Recently, for the first time in forever, I watched an episode of Leave It To Beaver.
As I watched, I saw unfold before me exactly how most of the behavioral problems Ted had at school should have been handled. Sadly, Teddy was singled-out and punished for his behavior without the time taken to discover what prompted the behavior. Over and over I would say to the school, “What was the ANTECEDENT? What was the WHY of his behavior?” But they didn’t take the time to find out and in not doing so they missed out on understanding the reason for the behavior, and consequently, they missed the opportunity to teach him appropriate behavior. Moreover, and just as importantly, they broke Teddy’s trust in them.
I believe watching a condensed, 10 minute version of this episode, Her Idol, should be required curriculum in all education schools.
Beaver and his classmate, Linda were seen sitting together in a tree. (This is a big deal in 3rd grade.)
The next day at school, Beaver was teased by his classmates for being “sweet on Linda.” As they taunted him, they said the only way he could prove she wasn’t “his girl” was to call her a funny name in front of everyone.
So, the following day, an obviously conflicted Beaver called Linda a “smelly old ape” and she ran away crying.
The kids lauded Beaver, but he felt terrible and hit the boy standing next to him. A fight broke out and was soon broken up by the janitor and teacher, Miss Landers. When she asked what happened, the kids eagerly told her Beaver called Linda a mean name.
Miss Landers then took Beaver to the principal, Mrs. Rayburn.
The next scene is at home and Beaver’s dad is reading a typed note from the principal reporting the incident and asking the Cleavers to find out what prompted Beaver’s behavior.
Mr. Cleaver: Why would you do a thing like this?
Beaver: I don’t know.
Mr. Cleaver: That isn’t good enough.
Beaver then told him all that happened.
Beaver: After I called Linda a name I felt so mad I wanted to hit somebody.”
Mr. Cleaver: So you hit Larry?
Beaver: He was the closest.
Mr. Cleaver: Beaver, did you tell Mrs. Rayburn about the kids teasing you?
Beaver: Gee, no dad. I didn’t want to be a squealer.
Mr. Cleaver then sent Beaver up to his room as he and Mrs. Cleaver called the school.
The next scene is in Beaver’s classroom and Miss Landers is addressing ALL the students, equally.
Miss Landers: Now, before we begin today’s lesson I think there is one thing we should straighten out in regards to our relations with each other. Now I talked with Mrs. Rayburn and all the commotion yesterday was caused by a mistaken idea. Some of you seem to think there is something shameful about a little boy and a little girl liking one another. Now let’s talk about it for a minute. Is it really so shameful? All of us, here in this room are rather like one big family and I think our family could be a lot happier if we were kind and considerate and friendly towards one another. And, well, as far as little boys and girls liking one another, well, you don’t have to be silly about it, but, I do think you should have mutual respect and learn to get along together. You know, if you do that, you will be taking a big step towards becoming the kind of men and women we want you to be.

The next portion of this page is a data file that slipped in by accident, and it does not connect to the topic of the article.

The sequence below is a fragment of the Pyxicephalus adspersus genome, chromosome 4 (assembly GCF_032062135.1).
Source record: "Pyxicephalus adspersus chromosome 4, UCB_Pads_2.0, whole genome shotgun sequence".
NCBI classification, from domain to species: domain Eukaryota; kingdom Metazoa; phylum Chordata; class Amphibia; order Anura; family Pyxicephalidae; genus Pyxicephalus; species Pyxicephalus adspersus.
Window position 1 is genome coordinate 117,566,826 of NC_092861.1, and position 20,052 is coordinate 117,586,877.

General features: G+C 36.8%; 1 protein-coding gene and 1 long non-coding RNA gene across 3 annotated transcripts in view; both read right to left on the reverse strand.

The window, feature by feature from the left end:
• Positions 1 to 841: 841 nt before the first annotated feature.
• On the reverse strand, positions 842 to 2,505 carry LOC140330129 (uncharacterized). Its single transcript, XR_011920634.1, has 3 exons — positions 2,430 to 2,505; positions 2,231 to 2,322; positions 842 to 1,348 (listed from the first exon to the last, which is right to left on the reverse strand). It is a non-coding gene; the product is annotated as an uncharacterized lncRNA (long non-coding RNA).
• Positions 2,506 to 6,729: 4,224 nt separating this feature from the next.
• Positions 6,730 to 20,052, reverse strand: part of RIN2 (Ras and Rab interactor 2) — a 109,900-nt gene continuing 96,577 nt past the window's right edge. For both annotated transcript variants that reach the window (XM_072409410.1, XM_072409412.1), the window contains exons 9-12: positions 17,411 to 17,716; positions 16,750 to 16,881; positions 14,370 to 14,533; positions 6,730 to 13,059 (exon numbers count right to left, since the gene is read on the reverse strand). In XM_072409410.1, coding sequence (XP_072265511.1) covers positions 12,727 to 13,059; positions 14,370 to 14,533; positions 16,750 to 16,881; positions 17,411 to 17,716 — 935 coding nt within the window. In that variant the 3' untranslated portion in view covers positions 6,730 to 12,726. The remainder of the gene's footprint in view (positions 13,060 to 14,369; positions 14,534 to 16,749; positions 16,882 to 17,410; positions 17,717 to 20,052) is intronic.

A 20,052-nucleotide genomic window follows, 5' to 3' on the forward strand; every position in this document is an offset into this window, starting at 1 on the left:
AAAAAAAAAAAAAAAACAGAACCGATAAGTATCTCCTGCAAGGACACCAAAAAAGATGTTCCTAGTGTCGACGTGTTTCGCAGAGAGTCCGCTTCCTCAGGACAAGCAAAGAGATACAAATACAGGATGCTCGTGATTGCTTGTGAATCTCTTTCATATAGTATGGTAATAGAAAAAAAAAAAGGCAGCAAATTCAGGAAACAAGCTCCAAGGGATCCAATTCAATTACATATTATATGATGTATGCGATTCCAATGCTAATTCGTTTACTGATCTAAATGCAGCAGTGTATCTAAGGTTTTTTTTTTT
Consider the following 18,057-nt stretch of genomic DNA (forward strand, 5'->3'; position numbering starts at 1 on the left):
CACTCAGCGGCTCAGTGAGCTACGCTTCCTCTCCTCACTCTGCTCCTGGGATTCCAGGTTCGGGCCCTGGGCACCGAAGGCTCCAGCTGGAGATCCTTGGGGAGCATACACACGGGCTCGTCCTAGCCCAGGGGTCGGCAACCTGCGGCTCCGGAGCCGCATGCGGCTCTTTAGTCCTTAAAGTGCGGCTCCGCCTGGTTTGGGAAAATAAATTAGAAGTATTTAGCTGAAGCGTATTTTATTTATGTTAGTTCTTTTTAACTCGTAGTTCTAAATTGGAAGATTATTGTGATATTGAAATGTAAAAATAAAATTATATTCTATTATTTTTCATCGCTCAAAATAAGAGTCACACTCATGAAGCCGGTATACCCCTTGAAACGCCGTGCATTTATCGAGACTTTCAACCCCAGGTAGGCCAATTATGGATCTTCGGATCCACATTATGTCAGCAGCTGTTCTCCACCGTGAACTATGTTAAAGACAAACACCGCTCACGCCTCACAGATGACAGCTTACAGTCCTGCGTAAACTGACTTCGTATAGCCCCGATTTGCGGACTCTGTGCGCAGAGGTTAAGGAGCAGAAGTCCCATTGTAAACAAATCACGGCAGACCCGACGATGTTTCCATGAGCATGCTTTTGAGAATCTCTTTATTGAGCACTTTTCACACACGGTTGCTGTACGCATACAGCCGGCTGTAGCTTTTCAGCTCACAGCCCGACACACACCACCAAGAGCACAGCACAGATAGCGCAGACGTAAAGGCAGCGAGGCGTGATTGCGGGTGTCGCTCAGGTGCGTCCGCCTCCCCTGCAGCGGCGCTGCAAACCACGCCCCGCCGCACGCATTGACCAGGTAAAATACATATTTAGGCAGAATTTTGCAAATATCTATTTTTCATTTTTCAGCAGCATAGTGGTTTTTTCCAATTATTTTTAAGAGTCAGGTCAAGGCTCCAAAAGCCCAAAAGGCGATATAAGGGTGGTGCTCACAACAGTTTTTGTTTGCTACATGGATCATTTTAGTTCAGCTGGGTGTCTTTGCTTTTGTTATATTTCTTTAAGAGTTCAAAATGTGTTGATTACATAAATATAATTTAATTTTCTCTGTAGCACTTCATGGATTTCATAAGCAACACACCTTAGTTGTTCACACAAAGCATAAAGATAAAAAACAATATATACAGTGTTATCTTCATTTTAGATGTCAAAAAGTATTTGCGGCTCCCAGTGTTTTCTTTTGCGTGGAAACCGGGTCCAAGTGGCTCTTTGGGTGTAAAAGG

School and home worked together to take the time to find out the whole story.
No knee-jerk punishment was administered prior to full-discovery of the facts or to the one that was bullied.
Rather, because the situation was fully understood, the ENTIRE class, whose collective effort created the conflict, were all spoken to and held equally responsible. The teacher explained the desired behavior and its rationale and a learning opportunity was created. No punishment was even necessary.
Beth Fouse, in her book Creating a Win-Win IEP for Students with Autism, states when conducting a behavioral analysis, 10 questions should be asked.
- When does the behavior occur?
- What happened before the behavior occurred?
- How often does the behavior last?
- What happened after the behavior occurred?
- Is the behavior serving a purpose?
- If so, what is the purpose?
- Can this behavior be addressed by teaching a more appropriate response?
- What social skills does this student need to learn?
- How and when does this student interact with other students?
- What social interaction skills does this student need to learn?
The script writers in this Leave It To Beaver episode answered almost all of these questions by instinctively pursuing a patient, empathetic and respectful inquiry. And yes, I know I’m using a TV show for an example, but still, it’s my belief, my hope, that this successful course of action does not just have to be Hollywood fiction, but that it could be incorporated into real life classroom situations.
I don’t ever want to think that treating others with patience, empathy and respect is fiction.